Step 10: Get out the dental floss and remove the hundreds of fibers stuck between your teeth, rinse your hands and wipe your smiling face.

These 10 steps have provided many hours of succulent bliss in my life and I am glad to share them here. Unfortunately, with the current chaos and violence wreaking havoc on the areas of Eastern Chad and Darfur, there is little time to enjoy the simply pleasures provided by the mango. These lands are embroiled in what the UN calls the “world’s worst humanitarian crisis" and all food is now scarily scarce. More than 200,000 people have already died and millions more are on the verge.

We can help. We can restore peace, justice and hope to this land and its beautiful people. We can assist my friends and their families return to enjoying the simple fruits of life. For a list of things you can do, check out the 20 WAYS I CAN HELP link on the right side of this page.

Wednesday, January 16, 2008

Our great big world...

One of my most memorable New Year’s Eve celebrations in my young life was the one at the turn of the millennium. While the rest of the world was trying to outdo their neighbors in either Y2K panic or frenzied jubilation, my family was packing our bags for a special, one-night vacation.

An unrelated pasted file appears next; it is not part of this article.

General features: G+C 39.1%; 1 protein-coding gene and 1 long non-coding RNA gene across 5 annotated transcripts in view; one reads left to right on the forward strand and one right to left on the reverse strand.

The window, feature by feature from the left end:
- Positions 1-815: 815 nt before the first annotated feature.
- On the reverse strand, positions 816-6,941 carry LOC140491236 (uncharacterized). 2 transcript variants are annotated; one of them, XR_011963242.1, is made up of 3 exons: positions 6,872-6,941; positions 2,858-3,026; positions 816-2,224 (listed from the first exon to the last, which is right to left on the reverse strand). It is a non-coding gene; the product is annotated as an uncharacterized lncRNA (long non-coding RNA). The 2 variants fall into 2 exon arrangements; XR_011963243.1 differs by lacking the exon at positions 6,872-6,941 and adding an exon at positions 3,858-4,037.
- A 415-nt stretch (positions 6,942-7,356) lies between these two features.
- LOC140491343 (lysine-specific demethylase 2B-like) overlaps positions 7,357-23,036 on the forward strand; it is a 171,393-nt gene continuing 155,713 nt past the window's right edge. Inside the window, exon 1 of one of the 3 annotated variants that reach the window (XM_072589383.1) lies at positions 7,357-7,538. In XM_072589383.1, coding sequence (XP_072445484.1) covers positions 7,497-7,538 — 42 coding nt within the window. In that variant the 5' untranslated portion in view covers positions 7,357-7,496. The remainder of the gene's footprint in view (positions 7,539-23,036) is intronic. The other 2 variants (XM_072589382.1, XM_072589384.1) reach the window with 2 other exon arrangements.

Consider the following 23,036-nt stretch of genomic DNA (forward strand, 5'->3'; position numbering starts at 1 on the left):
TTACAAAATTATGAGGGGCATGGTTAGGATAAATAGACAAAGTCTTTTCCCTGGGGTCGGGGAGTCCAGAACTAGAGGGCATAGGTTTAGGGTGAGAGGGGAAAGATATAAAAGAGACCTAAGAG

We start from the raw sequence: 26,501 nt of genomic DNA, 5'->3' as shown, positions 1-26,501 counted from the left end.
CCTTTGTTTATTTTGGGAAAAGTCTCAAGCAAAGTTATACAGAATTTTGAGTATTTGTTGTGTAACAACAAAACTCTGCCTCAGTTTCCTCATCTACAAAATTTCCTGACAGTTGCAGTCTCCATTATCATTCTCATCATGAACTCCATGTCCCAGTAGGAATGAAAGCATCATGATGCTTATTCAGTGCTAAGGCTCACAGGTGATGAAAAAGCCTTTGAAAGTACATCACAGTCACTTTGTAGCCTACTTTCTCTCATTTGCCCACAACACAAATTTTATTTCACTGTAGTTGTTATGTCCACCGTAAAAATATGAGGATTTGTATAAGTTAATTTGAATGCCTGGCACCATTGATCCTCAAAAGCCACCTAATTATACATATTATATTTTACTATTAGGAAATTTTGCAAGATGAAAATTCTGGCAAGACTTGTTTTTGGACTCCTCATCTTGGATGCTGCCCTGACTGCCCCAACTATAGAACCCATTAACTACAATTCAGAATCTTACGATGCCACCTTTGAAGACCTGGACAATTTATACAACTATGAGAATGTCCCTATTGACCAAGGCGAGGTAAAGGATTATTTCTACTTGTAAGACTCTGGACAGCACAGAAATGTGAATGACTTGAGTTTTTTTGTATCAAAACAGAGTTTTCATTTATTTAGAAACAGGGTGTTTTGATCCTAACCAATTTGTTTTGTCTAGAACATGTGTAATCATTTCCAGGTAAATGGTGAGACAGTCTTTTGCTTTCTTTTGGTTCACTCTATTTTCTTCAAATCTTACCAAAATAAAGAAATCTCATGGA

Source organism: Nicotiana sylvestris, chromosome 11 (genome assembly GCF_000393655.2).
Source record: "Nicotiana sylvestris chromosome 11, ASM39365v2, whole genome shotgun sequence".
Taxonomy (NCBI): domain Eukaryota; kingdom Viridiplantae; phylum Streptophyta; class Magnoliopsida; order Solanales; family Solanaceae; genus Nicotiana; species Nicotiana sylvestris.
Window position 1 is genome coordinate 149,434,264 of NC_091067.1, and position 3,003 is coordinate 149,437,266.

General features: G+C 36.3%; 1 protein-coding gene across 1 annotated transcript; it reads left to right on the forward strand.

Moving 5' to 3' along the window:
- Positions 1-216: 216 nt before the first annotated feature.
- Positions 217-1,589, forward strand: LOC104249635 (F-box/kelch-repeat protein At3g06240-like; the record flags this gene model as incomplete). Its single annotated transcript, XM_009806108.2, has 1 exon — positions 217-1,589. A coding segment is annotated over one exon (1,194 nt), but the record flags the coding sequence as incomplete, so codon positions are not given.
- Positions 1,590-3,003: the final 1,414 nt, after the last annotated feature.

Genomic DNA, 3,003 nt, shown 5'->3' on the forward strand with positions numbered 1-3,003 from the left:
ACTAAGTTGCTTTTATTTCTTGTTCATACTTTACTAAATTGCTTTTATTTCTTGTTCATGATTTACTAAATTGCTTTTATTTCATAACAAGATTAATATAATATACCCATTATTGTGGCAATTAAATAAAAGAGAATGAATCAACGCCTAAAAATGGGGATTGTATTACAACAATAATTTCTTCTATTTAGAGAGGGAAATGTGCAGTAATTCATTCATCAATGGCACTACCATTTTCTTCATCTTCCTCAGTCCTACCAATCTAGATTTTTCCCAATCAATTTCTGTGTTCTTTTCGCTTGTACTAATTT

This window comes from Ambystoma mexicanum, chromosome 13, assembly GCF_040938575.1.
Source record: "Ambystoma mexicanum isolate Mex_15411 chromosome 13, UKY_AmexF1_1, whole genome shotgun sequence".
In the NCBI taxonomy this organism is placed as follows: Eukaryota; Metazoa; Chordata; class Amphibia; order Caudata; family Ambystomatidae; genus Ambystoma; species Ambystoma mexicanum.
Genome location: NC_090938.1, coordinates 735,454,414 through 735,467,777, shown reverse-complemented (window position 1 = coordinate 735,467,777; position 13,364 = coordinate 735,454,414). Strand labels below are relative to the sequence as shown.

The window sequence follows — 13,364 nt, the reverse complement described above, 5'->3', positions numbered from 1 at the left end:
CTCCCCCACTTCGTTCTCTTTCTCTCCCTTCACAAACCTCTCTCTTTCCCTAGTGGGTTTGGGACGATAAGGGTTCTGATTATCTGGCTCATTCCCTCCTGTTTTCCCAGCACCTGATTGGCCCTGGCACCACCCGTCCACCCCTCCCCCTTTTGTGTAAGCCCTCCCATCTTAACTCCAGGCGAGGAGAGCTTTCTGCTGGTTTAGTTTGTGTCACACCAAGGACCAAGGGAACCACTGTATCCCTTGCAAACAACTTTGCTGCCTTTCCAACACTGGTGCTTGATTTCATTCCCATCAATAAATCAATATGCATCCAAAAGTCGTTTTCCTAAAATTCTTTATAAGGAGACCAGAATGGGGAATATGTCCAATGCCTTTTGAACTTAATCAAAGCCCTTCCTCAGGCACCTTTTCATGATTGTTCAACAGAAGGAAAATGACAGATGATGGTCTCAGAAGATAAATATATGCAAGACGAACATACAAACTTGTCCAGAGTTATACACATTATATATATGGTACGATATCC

We quickly loaded our clothes and toiletries, eager to get on the road and experience one of the biggest events of our lifetime - the change of the millennium. Our excitement would have you think we were headed to New York City, or Paris or Sydney to ring in the year 2000 with millions of other revelers. But this was not the case – we were going someplace better. We were headed all the way across town to the unoccupied house of an aid worker friend.

Why was this house special? For starters, the aid compound had electricity. With this privileged existence came the real prize – satellite TV. We bundled ourselves into our rough and tumble 4x4 and drove through the dusty town as evening fell. We quickly settled in to our home away from home and immediately turned on CNN International. My family gathered in front of the flickering screen, soaking up the images of the outside world and its rich diversity of celebrations. We saw amazing fireworks, huge parades and extravagant shows. Outside, the donkey started braying. We saw people dressed in their glitz and glamour braving the cold to giddily grip their microphones. Through our window came the far-off wailing of a Muslim call to prayer. As CNN’s coverage flew us around the world to witness noisy celebrations, we gathered together as a family on the concrete floors and lit a few quiet, orange candles.

As midnight struck, we sat around illuminated by the twin glows of our candles and the TV and enjoyed being a part of the great big, beautiful human race. It was fun to feel a part of something spectacular even though it stood in stark contrast to the reality of life in Chad. But despite the fun being held elsewhere, as I looked outside my screen door, I remember thinking – there is no other place I would rather be than right here, right now. I love my family and I love Africa.